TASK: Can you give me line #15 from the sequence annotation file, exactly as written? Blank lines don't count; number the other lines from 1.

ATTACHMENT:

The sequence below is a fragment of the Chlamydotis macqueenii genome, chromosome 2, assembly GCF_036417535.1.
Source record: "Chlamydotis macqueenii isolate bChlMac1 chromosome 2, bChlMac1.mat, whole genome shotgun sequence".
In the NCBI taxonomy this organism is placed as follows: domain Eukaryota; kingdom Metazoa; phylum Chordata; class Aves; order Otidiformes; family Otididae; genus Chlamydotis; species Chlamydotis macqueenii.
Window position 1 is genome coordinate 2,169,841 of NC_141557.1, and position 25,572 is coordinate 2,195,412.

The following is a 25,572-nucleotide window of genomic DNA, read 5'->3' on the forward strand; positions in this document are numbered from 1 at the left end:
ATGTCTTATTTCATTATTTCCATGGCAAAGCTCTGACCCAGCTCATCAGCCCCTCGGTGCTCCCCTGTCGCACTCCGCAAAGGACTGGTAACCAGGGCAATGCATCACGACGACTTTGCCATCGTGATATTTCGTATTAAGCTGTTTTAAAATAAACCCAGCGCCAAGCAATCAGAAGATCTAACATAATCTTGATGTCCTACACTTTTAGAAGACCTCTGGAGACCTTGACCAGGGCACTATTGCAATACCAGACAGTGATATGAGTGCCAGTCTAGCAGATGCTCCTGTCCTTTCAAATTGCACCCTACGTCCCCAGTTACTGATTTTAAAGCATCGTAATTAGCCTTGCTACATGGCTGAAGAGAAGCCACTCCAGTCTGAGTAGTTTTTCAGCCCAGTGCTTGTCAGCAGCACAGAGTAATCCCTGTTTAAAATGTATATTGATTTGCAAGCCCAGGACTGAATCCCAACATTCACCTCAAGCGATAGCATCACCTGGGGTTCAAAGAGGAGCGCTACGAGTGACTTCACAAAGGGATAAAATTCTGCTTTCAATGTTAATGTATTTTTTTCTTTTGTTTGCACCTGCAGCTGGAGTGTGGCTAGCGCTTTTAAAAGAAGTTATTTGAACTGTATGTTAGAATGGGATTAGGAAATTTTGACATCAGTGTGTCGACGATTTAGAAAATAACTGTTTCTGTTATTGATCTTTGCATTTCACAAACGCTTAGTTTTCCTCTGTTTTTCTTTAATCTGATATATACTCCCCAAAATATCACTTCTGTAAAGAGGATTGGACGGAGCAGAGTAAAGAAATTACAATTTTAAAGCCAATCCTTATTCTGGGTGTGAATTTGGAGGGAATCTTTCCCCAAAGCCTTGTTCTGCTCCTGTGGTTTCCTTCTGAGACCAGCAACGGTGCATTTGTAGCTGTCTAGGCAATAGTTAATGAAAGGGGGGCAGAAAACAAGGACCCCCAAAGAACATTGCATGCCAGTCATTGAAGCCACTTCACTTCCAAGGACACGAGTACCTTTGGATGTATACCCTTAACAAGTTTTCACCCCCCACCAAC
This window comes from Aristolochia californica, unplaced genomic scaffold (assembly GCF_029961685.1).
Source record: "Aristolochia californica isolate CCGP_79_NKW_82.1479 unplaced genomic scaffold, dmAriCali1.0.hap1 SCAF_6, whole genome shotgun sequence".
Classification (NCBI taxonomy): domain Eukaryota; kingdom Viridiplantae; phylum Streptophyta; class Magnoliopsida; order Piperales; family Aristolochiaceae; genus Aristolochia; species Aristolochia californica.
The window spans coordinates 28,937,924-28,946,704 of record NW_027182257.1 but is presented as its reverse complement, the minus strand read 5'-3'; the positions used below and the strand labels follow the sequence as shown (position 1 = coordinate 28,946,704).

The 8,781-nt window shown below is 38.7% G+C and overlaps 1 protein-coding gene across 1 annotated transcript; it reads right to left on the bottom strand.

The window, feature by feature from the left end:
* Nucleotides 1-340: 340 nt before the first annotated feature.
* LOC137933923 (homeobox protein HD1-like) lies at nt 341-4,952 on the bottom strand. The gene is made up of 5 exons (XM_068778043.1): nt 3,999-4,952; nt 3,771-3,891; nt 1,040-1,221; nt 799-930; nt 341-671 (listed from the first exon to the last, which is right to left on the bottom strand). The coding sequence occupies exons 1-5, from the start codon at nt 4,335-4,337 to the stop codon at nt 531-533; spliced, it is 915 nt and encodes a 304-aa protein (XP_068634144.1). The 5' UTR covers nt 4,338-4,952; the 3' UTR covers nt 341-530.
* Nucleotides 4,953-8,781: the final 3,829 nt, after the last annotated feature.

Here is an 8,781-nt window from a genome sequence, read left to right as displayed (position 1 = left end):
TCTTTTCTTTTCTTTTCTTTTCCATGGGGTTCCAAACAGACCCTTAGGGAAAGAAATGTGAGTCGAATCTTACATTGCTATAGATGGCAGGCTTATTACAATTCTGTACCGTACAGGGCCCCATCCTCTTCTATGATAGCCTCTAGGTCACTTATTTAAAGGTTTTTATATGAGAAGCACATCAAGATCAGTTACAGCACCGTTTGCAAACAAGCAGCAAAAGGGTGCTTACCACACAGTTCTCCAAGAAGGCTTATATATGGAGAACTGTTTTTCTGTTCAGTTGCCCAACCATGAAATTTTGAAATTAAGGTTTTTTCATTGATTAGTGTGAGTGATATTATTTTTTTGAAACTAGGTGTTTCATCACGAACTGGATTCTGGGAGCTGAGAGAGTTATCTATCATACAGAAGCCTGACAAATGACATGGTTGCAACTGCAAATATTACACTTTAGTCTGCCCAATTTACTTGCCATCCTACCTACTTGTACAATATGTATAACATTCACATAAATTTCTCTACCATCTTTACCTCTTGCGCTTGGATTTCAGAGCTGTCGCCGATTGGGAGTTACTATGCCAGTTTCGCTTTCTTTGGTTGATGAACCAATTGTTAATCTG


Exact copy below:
* Nucleotides 4,953-8,781: the final 3,829 nt, after the last annotated feature.